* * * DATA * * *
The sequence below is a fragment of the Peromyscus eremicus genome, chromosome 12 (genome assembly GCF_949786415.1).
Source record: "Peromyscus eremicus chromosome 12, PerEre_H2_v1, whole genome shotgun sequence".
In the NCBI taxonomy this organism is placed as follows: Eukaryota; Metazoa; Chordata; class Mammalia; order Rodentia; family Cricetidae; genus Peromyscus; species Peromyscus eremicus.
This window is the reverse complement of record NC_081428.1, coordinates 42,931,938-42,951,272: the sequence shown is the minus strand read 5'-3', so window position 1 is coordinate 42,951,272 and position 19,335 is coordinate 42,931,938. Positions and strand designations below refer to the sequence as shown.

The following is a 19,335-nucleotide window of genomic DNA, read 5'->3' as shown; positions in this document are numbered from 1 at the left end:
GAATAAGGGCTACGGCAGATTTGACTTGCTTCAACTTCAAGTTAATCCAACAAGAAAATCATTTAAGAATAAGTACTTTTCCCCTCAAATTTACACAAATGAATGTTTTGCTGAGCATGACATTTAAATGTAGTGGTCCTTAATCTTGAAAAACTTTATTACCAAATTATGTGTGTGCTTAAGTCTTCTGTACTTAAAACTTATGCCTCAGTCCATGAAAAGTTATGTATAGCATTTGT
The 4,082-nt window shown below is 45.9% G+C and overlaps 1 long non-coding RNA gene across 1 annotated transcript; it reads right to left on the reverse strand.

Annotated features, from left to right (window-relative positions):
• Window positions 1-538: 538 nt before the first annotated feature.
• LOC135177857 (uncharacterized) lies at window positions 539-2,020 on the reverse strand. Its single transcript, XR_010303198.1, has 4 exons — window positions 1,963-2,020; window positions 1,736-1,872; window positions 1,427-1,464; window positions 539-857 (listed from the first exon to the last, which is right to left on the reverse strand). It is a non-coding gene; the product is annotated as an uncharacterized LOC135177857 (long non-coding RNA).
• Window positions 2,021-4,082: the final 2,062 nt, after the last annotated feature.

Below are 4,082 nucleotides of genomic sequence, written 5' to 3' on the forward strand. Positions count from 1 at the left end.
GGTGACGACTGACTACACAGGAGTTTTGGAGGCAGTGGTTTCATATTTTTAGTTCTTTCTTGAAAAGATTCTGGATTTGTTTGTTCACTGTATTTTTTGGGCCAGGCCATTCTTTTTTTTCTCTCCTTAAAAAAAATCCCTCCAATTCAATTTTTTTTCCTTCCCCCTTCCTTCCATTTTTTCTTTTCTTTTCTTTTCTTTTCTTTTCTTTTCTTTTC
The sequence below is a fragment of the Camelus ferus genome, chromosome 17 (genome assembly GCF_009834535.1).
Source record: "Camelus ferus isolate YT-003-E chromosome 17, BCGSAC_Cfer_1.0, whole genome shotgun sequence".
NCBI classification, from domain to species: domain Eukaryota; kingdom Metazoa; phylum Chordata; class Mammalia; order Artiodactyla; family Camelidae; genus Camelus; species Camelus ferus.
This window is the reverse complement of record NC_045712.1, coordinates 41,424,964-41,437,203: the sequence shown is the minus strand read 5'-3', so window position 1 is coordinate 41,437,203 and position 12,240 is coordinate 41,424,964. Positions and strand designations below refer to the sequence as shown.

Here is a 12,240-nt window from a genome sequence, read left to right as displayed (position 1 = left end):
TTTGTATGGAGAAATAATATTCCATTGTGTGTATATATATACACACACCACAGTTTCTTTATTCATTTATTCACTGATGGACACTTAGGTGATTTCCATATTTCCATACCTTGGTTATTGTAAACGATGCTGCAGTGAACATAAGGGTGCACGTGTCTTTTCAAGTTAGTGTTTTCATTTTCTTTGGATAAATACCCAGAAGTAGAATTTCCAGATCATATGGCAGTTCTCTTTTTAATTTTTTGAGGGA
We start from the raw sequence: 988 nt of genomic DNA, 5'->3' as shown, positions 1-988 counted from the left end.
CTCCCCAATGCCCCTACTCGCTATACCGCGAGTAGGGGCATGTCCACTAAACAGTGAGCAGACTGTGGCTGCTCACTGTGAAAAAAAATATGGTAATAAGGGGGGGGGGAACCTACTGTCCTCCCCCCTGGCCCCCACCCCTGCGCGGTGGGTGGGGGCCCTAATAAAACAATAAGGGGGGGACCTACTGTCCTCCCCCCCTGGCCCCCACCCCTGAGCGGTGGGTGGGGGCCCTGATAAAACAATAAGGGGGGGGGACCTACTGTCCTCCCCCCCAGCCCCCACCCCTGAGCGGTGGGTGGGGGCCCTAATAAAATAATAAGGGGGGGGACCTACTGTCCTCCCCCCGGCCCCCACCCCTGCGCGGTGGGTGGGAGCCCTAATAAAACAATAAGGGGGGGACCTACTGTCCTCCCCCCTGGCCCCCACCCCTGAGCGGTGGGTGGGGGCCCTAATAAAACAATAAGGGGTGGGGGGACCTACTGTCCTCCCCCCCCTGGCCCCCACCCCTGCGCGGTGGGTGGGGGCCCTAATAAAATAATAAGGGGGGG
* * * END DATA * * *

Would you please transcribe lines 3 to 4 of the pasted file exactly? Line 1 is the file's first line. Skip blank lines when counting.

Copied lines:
In the NCBI taxonomy this organism is placed as follows: Eukaryota; Metazoa; Chordata; class Mammalia; order Rodentia; family Cricetidae; genus Peromyscus; species Peromyscus eremicus.
This window is the reverse complement of record NC_081428.1, coordinates 42,931,938-42,951,272: the sequence shown is the minus strand read 5'-3', so window position 1 is coordinate 42,951,272 and position 19,335 is coordinate 42,931,938. Positions and strand designations below refer to the sequence as shown.